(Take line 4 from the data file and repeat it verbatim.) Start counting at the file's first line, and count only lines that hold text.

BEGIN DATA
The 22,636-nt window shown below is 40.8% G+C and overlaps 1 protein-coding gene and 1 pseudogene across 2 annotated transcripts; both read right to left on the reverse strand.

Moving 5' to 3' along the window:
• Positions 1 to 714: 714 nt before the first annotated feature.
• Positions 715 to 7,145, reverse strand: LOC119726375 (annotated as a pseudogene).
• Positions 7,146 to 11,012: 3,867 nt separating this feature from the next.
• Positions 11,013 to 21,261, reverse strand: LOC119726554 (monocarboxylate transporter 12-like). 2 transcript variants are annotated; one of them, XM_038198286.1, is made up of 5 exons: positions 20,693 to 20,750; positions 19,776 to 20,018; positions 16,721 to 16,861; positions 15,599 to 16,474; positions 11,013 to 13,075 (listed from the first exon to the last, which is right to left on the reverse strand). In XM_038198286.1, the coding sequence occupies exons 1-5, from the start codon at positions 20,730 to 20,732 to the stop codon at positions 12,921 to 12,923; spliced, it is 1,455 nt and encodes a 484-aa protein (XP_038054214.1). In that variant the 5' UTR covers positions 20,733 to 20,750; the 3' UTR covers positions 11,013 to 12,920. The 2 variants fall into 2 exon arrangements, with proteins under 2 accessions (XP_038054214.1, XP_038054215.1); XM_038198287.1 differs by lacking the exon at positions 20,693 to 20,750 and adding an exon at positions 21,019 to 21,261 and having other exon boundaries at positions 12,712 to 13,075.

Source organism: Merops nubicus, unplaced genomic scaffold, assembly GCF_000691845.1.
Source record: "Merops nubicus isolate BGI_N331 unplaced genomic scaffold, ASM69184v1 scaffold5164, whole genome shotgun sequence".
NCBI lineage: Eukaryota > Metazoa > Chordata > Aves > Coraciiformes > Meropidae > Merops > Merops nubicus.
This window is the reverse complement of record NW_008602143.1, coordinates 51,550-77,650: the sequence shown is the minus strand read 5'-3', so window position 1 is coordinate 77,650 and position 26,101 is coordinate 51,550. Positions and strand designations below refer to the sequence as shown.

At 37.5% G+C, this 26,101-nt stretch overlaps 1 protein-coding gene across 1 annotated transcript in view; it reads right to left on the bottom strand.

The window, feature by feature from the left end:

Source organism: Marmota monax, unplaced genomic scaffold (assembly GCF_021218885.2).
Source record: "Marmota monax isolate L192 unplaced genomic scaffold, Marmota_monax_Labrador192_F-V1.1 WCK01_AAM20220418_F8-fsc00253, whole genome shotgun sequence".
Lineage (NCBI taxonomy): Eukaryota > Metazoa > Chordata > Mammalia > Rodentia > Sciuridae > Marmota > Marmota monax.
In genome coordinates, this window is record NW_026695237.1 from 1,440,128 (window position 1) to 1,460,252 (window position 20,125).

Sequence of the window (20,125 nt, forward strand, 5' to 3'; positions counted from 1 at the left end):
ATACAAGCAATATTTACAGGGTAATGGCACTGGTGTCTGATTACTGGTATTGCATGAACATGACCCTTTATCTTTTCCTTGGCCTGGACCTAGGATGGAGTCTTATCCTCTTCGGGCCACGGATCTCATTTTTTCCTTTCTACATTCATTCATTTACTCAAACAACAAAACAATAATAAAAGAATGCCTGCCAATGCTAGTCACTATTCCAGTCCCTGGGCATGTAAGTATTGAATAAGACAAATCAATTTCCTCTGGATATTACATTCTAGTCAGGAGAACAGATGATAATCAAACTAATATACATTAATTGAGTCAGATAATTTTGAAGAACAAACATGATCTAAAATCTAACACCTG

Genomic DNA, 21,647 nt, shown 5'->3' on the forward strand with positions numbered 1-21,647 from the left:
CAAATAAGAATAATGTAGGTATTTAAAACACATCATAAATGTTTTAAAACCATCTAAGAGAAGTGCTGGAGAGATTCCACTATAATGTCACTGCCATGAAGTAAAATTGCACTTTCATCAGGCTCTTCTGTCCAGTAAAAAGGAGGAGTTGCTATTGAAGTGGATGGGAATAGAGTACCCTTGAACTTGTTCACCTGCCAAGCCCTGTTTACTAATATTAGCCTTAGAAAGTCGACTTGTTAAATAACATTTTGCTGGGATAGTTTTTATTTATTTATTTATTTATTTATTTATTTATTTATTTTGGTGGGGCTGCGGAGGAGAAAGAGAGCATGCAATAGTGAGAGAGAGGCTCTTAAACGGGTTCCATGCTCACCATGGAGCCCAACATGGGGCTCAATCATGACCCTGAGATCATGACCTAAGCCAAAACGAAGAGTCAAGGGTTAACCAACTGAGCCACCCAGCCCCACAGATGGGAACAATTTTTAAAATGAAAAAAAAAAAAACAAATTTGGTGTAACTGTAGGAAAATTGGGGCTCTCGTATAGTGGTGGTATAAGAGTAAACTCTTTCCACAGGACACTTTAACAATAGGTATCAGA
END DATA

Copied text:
• Positions 715 to 7,145, reverse strand: LOC119726375 (annotated as a pseudogene).